The presence of a sleep disorder has a “significant and unique effect” on back pain-related healthcare use—beyond the impact of pain intensity, disability, and other factors, according to a study recently published in Spine. Authors Daniel Rhon (Brooke Army Medical Center, San Antonio, USA) and colleagues believe that assessing sleep disorders in patients with back pain “could provide an important indication of risk for high pain-related healthcare use.”
The study included 757 patients with low back pain attending self-management classes at a US military hospital. More than two-thirds of patients were men; over 80% were military service members.
The researchers assessed standard scores for pain intensity and disability, along with the presence of diagnosed sleep disorders and daytime sleepiness. These factors were evaluated for association with the amount of healthcare for low back pain (total number of medical visits and costs of related care) in the year after the self-management classes.
As a group, the patients had relatively mild back pain: the average pain score was 2.4 out of 5 and average disability score 18.7 out of 100. However, 26% had a diagnosed sleep disorder—most commonly insomnia.
“The number of visits for low back pain was significantly associated with pain intensity, disability, and history of sleep disorder,” Rhon and colleagues write. Pain, disability, and diagnosed sleep disorders were also linked to increased costs for treating back pain. Daytime sleepiness, although a key symptom of sleep disorders, was unrelated to healthcare visits or costs.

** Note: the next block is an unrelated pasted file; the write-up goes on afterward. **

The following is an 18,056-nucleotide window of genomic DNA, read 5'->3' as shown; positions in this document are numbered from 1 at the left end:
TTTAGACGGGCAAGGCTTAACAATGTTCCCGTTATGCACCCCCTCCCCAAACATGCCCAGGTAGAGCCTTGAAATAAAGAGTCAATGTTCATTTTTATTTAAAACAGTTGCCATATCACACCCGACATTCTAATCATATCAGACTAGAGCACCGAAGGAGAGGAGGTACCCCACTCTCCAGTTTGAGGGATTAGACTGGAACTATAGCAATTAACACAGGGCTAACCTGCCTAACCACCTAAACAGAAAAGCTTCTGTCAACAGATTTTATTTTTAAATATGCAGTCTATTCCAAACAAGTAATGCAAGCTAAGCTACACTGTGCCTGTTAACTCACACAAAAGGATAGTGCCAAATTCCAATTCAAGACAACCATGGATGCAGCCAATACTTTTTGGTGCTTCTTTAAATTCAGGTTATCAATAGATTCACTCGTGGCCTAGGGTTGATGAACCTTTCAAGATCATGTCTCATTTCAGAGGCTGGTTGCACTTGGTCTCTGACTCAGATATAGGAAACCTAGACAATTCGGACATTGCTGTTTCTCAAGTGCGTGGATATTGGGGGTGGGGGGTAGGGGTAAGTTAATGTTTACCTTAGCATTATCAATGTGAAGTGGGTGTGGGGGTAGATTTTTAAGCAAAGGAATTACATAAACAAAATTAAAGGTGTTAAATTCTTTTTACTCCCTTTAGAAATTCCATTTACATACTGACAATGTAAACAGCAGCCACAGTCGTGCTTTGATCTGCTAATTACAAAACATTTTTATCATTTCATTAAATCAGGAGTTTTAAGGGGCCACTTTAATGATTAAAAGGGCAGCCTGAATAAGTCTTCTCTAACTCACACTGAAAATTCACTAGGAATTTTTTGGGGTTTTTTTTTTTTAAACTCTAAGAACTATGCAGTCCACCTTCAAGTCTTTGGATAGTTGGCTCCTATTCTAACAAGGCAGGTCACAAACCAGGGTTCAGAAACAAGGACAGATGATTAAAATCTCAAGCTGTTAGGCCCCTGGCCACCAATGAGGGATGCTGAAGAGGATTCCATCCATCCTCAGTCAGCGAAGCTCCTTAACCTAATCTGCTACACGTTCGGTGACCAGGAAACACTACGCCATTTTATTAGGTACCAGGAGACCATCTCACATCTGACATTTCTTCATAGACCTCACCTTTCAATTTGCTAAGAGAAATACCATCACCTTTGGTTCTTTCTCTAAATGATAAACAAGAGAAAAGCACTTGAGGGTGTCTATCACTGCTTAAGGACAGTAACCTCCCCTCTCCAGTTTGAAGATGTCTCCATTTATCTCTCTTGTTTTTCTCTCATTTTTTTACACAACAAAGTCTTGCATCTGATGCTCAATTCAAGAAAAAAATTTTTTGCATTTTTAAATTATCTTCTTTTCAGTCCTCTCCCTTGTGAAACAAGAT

Sleep disorders were associated with higher low back pain-related healthcare visits and costs at all levels of pain and disability. For example, at a disability score of 20, the average number of low back pain-related healthcare visits was 5.4 for patients with sleep disorders versus 3.5 for those without sleep disorders. At the same disability score, average healthcare costs were about US$1,254 for patients with sleep disorders versus US$766 for those without.
The impact of sleep disorders was even greater at higher levels of pain and disability. However, the study found no “moderating effect”—sleep disorders did not explain the increases in healthcare visits or costs for patients with higher pain or disability scores.
Low back pain is a very common condition and a major contributor to high levels of healthcare use and increased costs. Previous studies have suggested that sleep quality may contribute to outcomes for patients with musculoskeletal pain conditions, including back pain.
The new findings show that patients with diagnosed sleep disorders have higher healthcare use and costs for low back pain, independent of the effects of pain intensity and disability scores. Rhon and coauthors write, “The presence of sleep disorders is not often evaluated during the clinical management of low back pain, but could provide an important indication of risk for high pain-related healthcare use.” That may be especially important with new healthcare reimbursement models emphasising higher-quality, lower-cost care.
Rhon and colleagues call for further research to clarify how sleep disorders affect the outcomes of low back pain—including studies of patients with higher pain intensity and disability scores. They also discuss possible treatment implications, such as appropriate screening for disordered sleep earlier in the care management pathway. This also includes the need for clinical decision aids that improve management of disordered sleep for patients with back pain, as well as thresholds for referral to a sleep specialist.